The pheasant realises it's in danger and makes a 'run' for it!

The Hen Harrier gives chase. He was ultimately unsuccessful. The pheasant got away!

Shortly after, the Hen Harrier is worried by a Raven. There's no peace if you're a raptor!

There were one or two unusual birds this time. This Blackbird has a white head!


Blackbird with white head

The dark bill on this blackbird indicates that it is from Scandinavia. Normally, the bill of the male Blackbird is orange - see photo above.

Here are three our our smallest birds.

This Wren, one of our most common birds, is enjoying a juicy slug!

The Firecrest (with the Goldcrest, our smallest bird) prefers mixed woodland.
The Goldcrest, being so small, is rather flighty and difficult to photograph. It prefers conifers, but is here in deciduous woodland.

Wheatears are fairly common on migration.  They often sit on the top of rocks.

Siskin. A lovely lemon bird. They sometimes come to bird feeders.

This Spotted Flycatcher was hunting from the roof of the Parsonage.
Starlings are underrated in my view. Close up, they are very attractive, with interesting markings.

Black Redstarts can often be seen perching on rocks, fences or buildings. They whisk their tails often, displaying their red undertail.

There is plenty of water in and around the Isles of Scilly. The shores, lakes and marshes are home to many aquatic species.  Here are a few.


Oystercatcher. Who knows if they actually catch oysters. They are one of our most easily recognisable birds.


Sanderling. A small wader, usually feeds by racing around in the surf as the water laps in and out. They are very active and mobile while feeding.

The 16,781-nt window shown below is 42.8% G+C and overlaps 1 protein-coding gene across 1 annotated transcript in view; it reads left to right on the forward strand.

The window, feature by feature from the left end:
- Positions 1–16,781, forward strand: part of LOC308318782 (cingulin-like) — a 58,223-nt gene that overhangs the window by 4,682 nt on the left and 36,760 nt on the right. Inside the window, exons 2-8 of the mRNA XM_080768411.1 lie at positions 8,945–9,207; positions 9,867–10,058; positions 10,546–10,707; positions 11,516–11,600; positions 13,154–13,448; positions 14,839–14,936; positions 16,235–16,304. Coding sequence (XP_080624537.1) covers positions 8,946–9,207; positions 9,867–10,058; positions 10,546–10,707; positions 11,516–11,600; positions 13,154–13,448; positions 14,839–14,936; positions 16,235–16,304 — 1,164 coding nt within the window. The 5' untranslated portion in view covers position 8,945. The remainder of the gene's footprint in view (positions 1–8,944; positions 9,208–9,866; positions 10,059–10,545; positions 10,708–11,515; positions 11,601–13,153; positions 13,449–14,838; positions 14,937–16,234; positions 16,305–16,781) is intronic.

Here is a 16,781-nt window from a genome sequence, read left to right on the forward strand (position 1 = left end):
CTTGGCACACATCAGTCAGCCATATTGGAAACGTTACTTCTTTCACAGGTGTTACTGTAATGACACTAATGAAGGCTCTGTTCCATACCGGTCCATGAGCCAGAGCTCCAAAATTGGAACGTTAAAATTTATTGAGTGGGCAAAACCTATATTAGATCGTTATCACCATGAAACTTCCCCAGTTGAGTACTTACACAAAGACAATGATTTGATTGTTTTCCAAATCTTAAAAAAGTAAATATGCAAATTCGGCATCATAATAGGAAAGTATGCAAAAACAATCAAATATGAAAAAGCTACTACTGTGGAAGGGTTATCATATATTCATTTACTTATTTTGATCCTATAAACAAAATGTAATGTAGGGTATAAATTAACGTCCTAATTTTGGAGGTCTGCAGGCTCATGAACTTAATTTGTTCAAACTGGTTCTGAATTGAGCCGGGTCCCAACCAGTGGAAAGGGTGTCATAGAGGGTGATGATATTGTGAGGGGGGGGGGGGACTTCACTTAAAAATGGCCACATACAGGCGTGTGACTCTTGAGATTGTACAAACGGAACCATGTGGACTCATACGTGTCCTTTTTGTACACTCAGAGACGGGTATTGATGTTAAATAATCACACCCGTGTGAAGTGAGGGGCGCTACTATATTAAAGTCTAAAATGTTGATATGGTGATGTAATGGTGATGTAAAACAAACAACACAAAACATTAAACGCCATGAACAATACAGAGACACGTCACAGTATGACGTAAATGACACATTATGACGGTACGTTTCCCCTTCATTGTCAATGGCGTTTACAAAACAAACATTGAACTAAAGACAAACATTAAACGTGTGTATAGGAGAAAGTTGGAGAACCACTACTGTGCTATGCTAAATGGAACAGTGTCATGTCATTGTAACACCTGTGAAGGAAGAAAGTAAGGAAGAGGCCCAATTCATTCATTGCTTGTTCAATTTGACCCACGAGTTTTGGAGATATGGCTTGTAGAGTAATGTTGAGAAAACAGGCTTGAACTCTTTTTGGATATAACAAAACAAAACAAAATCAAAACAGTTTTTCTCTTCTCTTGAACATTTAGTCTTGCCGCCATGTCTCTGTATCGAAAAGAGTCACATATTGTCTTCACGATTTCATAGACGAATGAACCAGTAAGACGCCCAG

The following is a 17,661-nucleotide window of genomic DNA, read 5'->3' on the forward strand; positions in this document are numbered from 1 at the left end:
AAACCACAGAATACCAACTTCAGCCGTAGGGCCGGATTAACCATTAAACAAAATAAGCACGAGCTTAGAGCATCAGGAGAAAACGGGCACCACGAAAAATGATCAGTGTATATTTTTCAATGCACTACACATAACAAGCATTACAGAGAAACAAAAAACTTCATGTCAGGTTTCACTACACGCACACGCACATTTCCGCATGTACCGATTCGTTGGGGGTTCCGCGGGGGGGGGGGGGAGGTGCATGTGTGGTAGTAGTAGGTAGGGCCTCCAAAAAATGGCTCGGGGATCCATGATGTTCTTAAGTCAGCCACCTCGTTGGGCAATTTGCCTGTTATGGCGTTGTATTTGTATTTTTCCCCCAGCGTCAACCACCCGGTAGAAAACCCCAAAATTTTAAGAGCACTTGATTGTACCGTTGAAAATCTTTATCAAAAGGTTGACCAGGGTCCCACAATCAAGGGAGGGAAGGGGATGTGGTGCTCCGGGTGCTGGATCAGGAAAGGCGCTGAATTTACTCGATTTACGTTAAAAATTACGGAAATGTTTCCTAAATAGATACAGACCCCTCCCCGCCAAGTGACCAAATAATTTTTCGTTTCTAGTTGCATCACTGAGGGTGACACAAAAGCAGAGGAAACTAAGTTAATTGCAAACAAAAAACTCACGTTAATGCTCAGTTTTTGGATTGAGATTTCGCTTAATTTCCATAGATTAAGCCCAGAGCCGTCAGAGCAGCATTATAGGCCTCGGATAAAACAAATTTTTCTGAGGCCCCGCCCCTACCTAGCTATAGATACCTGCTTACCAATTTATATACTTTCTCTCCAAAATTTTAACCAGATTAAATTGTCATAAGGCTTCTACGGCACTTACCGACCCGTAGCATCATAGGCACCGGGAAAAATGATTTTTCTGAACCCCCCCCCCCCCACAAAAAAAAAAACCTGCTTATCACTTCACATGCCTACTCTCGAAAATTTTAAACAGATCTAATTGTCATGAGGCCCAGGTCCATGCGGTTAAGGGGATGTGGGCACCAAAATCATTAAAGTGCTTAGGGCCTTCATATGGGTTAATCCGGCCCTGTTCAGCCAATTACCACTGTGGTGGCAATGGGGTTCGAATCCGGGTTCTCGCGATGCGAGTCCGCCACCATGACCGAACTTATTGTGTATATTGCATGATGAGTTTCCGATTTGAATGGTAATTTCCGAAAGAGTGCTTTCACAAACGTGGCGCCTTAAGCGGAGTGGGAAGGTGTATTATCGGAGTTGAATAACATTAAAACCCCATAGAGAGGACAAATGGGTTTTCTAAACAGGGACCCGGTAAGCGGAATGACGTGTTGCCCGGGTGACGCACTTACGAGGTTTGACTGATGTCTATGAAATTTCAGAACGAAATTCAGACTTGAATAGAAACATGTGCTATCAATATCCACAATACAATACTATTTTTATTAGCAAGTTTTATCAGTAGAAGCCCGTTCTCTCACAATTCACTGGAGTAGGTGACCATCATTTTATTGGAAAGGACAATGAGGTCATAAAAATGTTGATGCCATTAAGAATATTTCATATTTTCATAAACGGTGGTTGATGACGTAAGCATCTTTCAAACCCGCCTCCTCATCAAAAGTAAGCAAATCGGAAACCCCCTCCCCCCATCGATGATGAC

Snipe. Often hard to see with their excellent camouflage. They probe for small creatures in soft mud. This bird was seen at dusk in very poor light.
Water Rail. Even more skulking and elusive than the Snipe. This one also appeared well after sunset. Their call is like the squeal of a piglet.

Tresco is probably the second most visited island outside St. Mary's. It is an interesting place, with large lakes, an Abbey and a well laid out garden. It is home to red squirrels. 


After taking this photo, this red squirrel came so close that it was too near to photograph. I couldn't get my phone out quickly enough!

Here is one of our favourite birds. The ubiquitous Robin never fails to please. It's song is everywhere.


The Robin - our national bird.

Unlike last year, when the ferry was delayed for two days because of the weather, we managed to leave on the right day! The storm on Friday delayed it's departure from 15.30 until 17.00 to give the wind a chance to die down. Even so, the crossing was 'interesting', with quite a high swell and some exciting pitches and rolls. It didn't seem too bad while you were sitting down. It was when you got up to go to the bar or walk to another deck that the rolling of the ship made it really difficult to move about.

We arrived in Penzance at about 20:00, collected the car and were back home in our beds by about 02:45 on Sunday morning. Luckily, the clocks went back that night, so we had an extra hour of sleep! Aah!








1 comment:

  1. That was very interesting Phil, I love Scilly isles. I know the helicopter is coming back very soon so Tresco awaits me!!! Hope you are all keeping well ? Xxx